Self-esteem is, very simply, the set of feelings you have about yourself. Unlike self-knowledge, which refers to how much you know about yourself, the core of self-esteem is formed around whether you like yourself or not. Clinicians use low self-esteem as one possible symptom when they diagnose the psychiatric condition of major depressive disorder. They don’t necessarily care whether low self-esteem causes the depression or vice versa. However, personality researchers have long wondered about the chicken-and-egg problem of self-esteem and depression. Certainly, if you dislike yourself, you’ll be more likely to be depressed. Conversely, if you’re depressed, you’ll be more likely to feel bad about who you are as a person.
The only way to disentangle the highly related concepts of self-esteem and depression is through longitudinal research, in which people are followed up over time. Fortunately, a major meta-analytic study of 77 studies on depression, conducted by University of Basel researchers Julia Sowislo and Ulrich Orth, now can give us some answers.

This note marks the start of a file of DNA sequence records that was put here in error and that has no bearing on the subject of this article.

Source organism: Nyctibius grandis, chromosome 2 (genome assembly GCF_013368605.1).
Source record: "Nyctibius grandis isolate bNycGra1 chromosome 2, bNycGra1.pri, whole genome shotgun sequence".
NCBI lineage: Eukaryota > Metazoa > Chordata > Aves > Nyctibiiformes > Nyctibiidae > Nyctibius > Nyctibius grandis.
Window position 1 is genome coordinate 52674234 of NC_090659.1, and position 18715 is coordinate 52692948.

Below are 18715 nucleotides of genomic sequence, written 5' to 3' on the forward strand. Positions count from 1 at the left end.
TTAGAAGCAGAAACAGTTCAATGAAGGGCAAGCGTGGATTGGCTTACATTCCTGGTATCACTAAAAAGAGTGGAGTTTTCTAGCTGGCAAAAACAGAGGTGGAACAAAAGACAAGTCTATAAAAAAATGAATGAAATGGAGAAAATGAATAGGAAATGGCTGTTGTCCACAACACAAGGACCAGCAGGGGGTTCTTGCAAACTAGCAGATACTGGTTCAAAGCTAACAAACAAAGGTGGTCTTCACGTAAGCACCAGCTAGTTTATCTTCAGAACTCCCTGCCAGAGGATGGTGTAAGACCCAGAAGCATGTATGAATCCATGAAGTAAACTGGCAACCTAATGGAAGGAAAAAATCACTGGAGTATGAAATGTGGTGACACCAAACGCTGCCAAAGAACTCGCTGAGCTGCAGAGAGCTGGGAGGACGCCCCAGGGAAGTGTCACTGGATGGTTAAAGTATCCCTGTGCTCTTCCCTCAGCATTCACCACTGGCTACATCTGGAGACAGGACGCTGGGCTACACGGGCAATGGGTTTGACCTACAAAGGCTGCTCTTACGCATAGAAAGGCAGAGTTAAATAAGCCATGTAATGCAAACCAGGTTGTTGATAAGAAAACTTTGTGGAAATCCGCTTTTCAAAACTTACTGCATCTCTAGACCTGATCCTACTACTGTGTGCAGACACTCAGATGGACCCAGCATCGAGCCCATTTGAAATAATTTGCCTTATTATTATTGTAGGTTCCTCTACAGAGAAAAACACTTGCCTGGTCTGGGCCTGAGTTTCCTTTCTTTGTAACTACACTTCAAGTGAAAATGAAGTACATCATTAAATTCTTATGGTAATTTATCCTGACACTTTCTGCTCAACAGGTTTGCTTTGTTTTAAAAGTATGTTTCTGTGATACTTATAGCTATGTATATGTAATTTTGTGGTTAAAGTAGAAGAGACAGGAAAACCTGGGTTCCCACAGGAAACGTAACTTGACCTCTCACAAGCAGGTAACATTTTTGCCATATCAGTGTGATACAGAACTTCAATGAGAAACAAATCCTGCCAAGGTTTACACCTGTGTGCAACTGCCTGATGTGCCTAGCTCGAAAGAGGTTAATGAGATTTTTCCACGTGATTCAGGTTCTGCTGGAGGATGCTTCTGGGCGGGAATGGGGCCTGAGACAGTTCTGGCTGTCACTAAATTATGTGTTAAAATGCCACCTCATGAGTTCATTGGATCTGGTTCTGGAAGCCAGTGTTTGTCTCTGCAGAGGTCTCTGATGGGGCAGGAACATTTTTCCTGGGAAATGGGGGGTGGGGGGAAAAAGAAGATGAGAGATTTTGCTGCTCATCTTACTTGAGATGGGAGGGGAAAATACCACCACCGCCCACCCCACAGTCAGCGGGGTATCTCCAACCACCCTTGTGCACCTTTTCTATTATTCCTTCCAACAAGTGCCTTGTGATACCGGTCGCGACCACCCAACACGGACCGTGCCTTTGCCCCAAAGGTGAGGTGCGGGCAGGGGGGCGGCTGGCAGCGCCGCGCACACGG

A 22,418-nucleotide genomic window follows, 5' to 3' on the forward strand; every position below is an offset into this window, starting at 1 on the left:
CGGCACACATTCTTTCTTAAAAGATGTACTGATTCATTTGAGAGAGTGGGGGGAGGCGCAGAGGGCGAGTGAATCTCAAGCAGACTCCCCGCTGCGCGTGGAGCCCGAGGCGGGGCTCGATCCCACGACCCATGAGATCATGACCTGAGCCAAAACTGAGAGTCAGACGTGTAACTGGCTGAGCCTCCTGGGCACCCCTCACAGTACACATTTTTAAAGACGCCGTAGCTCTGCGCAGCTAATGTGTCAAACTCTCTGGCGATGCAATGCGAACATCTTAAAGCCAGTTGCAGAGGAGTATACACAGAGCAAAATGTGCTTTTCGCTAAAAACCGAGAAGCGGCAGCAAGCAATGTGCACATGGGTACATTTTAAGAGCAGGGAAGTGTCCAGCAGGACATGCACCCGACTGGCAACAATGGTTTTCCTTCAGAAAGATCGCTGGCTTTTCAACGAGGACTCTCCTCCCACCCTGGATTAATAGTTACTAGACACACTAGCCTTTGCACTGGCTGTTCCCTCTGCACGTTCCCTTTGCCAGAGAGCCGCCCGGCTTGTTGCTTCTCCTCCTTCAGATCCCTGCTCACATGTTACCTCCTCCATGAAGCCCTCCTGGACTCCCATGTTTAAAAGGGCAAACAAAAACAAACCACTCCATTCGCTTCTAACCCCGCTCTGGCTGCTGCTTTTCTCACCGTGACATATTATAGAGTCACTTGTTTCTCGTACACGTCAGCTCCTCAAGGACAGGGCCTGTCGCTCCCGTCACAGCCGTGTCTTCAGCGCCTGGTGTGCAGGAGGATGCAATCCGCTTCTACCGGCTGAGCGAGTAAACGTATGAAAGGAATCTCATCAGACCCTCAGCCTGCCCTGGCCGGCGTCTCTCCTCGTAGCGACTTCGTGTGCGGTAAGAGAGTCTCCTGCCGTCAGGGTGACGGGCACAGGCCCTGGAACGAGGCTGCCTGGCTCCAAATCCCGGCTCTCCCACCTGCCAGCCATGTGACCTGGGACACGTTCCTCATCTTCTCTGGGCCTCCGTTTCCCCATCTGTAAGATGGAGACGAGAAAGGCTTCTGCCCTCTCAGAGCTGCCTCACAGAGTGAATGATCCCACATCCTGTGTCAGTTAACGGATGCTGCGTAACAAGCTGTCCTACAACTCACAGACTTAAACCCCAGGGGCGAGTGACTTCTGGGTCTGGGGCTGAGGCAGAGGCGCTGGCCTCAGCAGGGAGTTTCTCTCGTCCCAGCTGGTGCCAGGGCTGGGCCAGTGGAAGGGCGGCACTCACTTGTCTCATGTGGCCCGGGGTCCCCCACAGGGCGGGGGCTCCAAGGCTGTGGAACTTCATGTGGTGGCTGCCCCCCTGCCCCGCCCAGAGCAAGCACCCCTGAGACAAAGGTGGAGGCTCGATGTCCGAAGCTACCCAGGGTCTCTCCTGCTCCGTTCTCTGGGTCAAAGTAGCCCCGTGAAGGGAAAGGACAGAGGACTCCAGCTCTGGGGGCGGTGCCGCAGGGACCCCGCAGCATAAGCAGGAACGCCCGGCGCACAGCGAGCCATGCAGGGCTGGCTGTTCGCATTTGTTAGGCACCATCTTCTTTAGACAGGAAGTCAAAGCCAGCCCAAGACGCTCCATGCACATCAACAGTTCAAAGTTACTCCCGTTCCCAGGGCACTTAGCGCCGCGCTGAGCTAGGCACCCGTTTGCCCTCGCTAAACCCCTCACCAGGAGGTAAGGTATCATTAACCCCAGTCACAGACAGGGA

A meta-analysis is a special type of investigation in which researchers measure what they call “effect size.” This is a statistical index that provides a number to attach to the magnitude of a finding. It goes beyond statistical significance (such as the frequently-used “p<.05”) to assign an absolute weight to the results. When psychologists have the results of meta-analyses, we can feel very confident that we’re not just basing our conclusions on a handful of studies or on rare probabilistic outcomes.
Before I get to the results of Sowislo and Orth’s meta-analysis, I’d like to take you through the logic of how they contrasted the competing directions of self-esteem to depression vs. depression to self-esteem. The vulnerability model predicts that people who have low self-esteem are at risk for depression. The lower your self-esteem, according to this view, the more likely it is that you will see the events in your life as reinforcing your negative sense of self. Someone cancels a date with you, and you conclude that they did so because they don’t want to be with you. Your low self-esteem causes you to twist your interpretation of this event in such a way as to confirm your already unfavorable sense of self. A non-depressive interpretation of this event would take into account the many possible reasons that people cancel dates with other people (i.e. they’re busy or something unexpected came up). A non-depressed person would accept the cancelation and go ahead to make another date. A depressed person, in contrast, would figure that the relationship is over and not even try to reschedule, or even refuse to talk to that individual again.